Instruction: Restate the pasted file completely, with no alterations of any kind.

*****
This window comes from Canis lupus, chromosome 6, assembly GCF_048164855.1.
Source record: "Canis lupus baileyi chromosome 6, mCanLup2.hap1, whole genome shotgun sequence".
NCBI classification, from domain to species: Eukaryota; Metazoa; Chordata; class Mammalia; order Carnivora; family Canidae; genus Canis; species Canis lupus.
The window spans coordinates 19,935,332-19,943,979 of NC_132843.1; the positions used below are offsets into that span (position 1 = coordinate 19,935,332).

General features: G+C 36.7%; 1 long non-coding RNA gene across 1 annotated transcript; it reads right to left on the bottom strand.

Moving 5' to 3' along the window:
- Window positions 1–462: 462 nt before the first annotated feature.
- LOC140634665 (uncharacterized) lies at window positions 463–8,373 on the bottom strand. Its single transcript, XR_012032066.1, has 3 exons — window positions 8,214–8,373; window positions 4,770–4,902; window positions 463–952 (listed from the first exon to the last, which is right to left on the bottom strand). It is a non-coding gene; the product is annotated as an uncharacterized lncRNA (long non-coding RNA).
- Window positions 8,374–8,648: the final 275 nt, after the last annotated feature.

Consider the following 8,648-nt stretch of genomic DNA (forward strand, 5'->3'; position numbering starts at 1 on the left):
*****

This window comes from Canis lupus, chromosome 6, assembly GCF_048164855.1.
Source record: "Canis lupus baileyi chromosome 6, mCanLup2.hap1, whole genome shotgun sequence".
NCBI classification, from domain to species: Eukaryota; Metazoa; Chordata; class Mammalia; order Carnivora; family Canidae; genus Canis; species Canis lupus.
The window spans coordinates 19,935,332-19,943,979 of NC_132843.1; the positions used below are offsets into that span (position 1 = coordinate 19,935,332).

General features: G+C 36.7%; 1 long non-coding RNA gene across 1 annotated transcript; it reads right to left on the bottom strand.

Moving 5' to 3' along the window:
- Window positions 1–462: 462 nt before the first annotated feature.
- LOC140634665 (uncharacterized) lies at window positions 463–8,373 on the bottom strand. Its single transcript, XR_012032066.1, has 3 exons — window positions 8,214–8,373; window positions 4,770–4,902; window positions 463–952 (listed from the first exon to the last, which is right to left on the bottom strand). It is a non-coding gene; the product is annotated as an uncharacterized lncRNA (long non-coding RNA).
- Window positions 8,374–8,648: the final 275 nt, after the last annotated feature.

Consider the following 8,648-nt stretch of genomic DNA (forward strand, 5'->3'; position numbering starts at 1 on the left):